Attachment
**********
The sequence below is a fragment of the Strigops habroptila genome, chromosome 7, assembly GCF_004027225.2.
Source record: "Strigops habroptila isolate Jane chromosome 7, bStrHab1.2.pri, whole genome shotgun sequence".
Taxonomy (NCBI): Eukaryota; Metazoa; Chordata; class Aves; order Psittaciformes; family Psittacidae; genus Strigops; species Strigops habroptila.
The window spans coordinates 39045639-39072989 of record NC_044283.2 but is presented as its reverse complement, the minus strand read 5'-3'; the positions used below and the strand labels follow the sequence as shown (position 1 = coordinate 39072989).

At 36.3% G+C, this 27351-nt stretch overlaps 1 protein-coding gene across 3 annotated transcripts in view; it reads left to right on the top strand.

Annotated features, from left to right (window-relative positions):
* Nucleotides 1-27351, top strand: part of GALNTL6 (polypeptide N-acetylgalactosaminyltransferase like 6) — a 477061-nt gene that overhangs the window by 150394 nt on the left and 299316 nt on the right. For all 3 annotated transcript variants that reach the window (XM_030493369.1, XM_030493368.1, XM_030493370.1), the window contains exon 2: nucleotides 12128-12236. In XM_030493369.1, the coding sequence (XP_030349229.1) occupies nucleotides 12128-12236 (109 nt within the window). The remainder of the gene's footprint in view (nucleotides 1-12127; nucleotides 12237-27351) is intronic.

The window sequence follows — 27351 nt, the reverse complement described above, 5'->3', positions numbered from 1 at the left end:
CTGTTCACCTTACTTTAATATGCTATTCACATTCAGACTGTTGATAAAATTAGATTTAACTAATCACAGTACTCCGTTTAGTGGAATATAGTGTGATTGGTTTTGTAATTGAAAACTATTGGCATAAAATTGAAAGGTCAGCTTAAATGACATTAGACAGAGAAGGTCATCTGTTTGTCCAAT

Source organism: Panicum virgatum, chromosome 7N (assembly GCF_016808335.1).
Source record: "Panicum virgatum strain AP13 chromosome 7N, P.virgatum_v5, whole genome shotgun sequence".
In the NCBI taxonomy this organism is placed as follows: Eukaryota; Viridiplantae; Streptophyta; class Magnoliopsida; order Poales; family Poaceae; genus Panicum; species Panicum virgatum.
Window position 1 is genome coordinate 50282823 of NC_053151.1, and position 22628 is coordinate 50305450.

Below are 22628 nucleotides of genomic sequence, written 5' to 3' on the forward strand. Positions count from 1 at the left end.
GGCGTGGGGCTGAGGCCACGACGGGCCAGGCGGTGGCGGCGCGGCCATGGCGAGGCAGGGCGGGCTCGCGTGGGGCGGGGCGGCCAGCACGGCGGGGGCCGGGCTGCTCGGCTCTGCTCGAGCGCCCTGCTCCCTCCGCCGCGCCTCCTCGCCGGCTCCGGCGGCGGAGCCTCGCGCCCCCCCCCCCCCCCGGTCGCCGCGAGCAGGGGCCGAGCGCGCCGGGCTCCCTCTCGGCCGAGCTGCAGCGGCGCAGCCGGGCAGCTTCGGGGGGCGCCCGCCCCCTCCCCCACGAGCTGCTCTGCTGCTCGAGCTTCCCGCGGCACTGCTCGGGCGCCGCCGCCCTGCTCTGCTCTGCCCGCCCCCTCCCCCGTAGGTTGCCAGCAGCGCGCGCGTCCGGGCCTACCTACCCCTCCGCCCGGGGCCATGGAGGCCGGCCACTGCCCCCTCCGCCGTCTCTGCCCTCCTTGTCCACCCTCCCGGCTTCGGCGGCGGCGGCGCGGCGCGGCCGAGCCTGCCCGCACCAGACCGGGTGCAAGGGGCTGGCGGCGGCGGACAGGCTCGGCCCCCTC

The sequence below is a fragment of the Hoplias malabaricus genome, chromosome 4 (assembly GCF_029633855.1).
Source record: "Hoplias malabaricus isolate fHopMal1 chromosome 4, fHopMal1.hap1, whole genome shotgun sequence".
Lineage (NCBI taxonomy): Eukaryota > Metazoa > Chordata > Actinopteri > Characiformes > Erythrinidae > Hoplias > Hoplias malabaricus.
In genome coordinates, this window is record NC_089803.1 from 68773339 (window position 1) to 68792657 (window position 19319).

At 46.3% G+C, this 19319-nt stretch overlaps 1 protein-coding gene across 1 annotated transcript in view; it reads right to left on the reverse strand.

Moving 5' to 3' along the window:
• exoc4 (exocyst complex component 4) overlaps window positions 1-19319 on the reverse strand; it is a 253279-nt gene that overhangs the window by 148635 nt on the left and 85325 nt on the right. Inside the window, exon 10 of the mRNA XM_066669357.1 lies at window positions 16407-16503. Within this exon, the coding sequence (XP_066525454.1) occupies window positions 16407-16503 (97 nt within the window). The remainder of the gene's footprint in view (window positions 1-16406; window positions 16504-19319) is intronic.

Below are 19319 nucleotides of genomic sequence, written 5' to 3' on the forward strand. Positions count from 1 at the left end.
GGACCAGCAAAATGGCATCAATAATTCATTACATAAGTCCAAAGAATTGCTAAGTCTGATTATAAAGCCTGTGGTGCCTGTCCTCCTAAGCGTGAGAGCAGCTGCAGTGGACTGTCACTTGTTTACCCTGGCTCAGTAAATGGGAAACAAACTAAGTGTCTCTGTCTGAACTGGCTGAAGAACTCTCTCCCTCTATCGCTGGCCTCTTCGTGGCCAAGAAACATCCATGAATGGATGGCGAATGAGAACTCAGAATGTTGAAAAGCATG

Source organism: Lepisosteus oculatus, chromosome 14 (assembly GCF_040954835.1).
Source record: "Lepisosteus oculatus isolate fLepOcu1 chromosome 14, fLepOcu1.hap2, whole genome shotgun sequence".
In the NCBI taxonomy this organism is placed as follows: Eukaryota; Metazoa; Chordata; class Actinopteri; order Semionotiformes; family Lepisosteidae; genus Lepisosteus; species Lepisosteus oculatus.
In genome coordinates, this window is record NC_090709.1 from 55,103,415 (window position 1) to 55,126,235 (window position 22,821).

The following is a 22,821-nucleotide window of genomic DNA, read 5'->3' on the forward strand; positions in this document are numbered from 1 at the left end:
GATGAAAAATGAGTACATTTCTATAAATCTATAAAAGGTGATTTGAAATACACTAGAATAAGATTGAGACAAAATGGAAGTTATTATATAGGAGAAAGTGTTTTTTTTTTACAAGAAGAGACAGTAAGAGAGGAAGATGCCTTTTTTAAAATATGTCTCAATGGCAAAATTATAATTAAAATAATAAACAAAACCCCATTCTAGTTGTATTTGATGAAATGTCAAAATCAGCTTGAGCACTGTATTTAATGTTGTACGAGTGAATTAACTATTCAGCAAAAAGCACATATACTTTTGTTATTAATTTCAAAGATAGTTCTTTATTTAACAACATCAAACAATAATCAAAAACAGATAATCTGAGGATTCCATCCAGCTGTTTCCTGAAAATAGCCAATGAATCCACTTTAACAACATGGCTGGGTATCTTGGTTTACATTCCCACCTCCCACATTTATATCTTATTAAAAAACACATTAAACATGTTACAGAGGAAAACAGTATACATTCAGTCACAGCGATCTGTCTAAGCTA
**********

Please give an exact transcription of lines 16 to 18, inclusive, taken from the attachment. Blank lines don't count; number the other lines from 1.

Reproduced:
The sequence below is a fragment of the Hoplias malabaricus genome, chromosome 4 (assembly GCF_029633855.1).
Source record: "Hoplias malabaricus isolate fHopMal1 chromosome 4, fHopMal1.hap1, whole genome shotgun sequence".
Lineage (NCBI taxonomy): Eukaryota > Metazoa > Chordata > Actinopteri > Characiformes > Erythrinidae > Hoplias > Hoplias malabaricus.